Jackson McDonald publications

Publications


  • 10 September 2014

    No Trucking Way – High Court denies the limitation of s54(1) to ‘insured’ acts

    The assessment of risk is now that much harder for underwriters after the High Court on 10 September 2014 unanimously dismissed an appeal from a decision of the Court of Appeal of the Supreme Court of Western Australia. If underwriters assess risk thinking that endorsements in a policy, for example as to age or qualifications or assess risk thinking an exclusion from cover relating to non-compliance with safety standards, will operate to limit the scope of cover, then their risk assessment is unlikely to be accurate.

    Download PDF 39KB

    Author: Stefan Sudweeks

  • 28 August 2014

    Spotlight on section 161

    Why are so many PPSR registrations occurring after the security agreement is signed?

     
    Many secured parties are still registering at the closing of a transaction despite the fact that the PPSA is designed to accommodate early registration.  Section 161 confirms that a registration can be made in the PPSR before or after the security agreement is made or attaches to the property.  A secured party is able to register even before the terms of the security agreement have been concluded as long as the registrant is mindful of section 151 and believes on reasonable grounds that the security interest eventually will be created.

    LINK 10 KB

    Author: Hilary Hunt

  • 15 August 2014

    Changes to retirement village laws require a major re-write of residence contracts

    The Western Australian government’s enactment of stage 1 of the reforms to the retirement village laws from 1 April 2014 has resulted in retirement village operators having to make a number of changes in managing retirement villages.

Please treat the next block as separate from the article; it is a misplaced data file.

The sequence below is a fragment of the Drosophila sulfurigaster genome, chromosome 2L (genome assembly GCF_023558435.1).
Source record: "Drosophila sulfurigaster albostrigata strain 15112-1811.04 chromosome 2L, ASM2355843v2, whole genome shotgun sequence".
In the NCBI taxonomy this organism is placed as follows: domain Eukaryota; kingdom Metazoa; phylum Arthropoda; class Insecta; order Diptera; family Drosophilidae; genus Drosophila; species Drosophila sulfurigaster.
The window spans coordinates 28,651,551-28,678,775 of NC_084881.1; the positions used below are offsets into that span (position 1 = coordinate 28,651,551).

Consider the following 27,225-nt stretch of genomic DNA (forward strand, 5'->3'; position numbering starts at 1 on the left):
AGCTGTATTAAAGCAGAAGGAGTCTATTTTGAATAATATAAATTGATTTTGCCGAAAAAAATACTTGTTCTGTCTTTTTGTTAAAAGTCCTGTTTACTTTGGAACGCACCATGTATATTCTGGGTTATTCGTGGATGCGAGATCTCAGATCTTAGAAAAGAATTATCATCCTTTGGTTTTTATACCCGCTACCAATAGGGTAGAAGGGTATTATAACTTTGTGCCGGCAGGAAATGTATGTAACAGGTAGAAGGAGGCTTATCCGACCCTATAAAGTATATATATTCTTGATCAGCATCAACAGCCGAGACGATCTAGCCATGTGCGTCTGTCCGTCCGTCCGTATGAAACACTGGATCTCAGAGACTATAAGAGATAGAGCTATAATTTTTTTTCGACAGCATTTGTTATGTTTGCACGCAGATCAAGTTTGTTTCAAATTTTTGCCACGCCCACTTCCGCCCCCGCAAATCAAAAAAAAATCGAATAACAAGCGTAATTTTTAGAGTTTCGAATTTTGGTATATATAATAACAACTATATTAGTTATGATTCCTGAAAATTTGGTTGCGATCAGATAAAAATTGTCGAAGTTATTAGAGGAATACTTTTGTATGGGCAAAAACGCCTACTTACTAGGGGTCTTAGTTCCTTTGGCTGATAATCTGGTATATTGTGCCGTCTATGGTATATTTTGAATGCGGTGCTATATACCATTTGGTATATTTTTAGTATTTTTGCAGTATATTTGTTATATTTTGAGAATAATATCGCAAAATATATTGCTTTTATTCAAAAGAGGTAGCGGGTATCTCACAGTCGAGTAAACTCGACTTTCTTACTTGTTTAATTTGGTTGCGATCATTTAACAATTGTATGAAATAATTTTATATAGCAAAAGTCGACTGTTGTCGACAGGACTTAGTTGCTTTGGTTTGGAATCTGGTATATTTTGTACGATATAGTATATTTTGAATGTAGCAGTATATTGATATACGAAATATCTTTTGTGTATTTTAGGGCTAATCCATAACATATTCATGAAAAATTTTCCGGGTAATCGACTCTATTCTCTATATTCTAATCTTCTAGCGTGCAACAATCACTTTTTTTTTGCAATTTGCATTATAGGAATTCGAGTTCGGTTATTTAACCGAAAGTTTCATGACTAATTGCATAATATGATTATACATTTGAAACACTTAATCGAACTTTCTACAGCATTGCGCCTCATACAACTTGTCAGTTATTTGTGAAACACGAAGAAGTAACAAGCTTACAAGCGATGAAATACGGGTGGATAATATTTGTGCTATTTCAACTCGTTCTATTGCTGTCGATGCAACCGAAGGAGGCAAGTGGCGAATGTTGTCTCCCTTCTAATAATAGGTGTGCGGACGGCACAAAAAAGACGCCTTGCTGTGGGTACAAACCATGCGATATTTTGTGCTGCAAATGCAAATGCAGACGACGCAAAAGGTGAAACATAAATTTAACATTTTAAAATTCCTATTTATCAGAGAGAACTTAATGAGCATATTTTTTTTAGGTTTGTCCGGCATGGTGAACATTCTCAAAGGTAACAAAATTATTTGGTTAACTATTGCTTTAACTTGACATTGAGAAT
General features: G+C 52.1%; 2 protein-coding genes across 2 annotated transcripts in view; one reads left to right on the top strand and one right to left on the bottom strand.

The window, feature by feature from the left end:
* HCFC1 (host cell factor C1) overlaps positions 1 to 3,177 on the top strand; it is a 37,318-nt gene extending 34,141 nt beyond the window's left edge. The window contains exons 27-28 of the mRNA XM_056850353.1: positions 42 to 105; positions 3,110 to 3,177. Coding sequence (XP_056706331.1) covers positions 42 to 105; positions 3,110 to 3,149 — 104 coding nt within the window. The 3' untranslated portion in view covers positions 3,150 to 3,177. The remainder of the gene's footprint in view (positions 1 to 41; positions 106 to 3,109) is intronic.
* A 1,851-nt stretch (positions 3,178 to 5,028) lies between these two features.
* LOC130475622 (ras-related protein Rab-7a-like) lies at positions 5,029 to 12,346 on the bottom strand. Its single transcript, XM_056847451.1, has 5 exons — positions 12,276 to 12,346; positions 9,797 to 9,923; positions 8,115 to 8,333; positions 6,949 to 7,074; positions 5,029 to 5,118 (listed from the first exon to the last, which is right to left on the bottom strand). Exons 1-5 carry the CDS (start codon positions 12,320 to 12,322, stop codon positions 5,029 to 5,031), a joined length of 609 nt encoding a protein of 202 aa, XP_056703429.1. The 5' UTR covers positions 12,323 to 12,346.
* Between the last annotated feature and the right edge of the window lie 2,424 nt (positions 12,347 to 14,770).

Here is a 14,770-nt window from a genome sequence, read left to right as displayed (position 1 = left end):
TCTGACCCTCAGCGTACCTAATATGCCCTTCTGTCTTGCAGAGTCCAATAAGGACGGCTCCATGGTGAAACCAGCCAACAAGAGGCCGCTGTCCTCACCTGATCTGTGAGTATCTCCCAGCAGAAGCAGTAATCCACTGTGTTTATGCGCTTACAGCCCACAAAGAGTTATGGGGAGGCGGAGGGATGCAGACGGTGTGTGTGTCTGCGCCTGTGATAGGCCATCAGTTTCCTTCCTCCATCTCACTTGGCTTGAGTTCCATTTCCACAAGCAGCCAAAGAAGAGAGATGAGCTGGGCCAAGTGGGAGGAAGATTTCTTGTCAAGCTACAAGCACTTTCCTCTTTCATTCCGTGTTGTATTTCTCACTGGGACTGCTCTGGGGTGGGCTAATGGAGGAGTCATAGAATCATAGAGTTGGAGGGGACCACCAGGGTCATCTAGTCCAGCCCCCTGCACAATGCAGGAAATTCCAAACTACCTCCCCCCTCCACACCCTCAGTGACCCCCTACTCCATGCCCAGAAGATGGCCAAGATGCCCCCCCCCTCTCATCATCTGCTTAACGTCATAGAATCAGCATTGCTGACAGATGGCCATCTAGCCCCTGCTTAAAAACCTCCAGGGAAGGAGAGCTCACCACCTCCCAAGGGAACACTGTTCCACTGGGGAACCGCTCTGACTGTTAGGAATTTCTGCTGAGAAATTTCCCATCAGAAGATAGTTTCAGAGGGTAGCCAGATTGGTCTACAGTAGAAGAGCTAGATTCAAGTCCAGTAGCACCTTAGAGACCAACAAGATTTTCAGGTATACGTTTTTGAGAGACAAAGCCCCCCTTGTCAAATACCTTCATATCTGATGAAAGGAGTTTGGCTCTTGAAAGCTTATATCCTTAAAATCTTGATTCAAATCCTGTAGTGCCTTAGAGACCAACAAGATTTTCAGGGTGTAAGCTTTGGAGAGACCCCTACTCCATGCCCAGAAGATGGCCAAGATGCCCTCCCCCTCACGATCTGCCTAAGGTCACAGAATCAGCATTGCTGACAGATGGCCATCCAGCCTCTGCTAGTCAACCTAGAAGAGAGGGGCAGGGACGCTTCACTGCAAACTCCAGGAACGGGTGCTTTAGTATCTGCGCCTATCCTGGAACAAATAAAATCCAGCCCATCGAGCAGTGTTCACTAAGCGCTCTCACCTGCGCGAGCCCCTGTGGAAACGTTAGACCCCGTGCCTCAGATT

LINK 41kb

    Authors: Bianca McGoldrick, Simon Moen

  • 12 August 2014

    Proxy Forms

    AGM – Making sure shareholder votes count

    The engagement of proxy advisers by institutional shareholders and the trend of smaller numbers of retail shareholders attending Annual General Meetings continue to challenge directors and boards seeking to engage shareholders.

    The AGM is the traditional forum for retail shareholders to meet with directors and management, to ask questions and to raise issues. Nowadays it is common for only a small fraction of shareholders to attend an AGM and for absent shareholders to vote by way of proxy before the meeting. Proxy voting is therefore a key mechanism by which shareholders can be engaged by directors to have a say in the future direction of the company and in the governance of the company.   Recent changes to the ASX Listing Rules seek to simplify the proxy voting process and should therefore assist companies to ensure all votes are counted at shareholder meetings.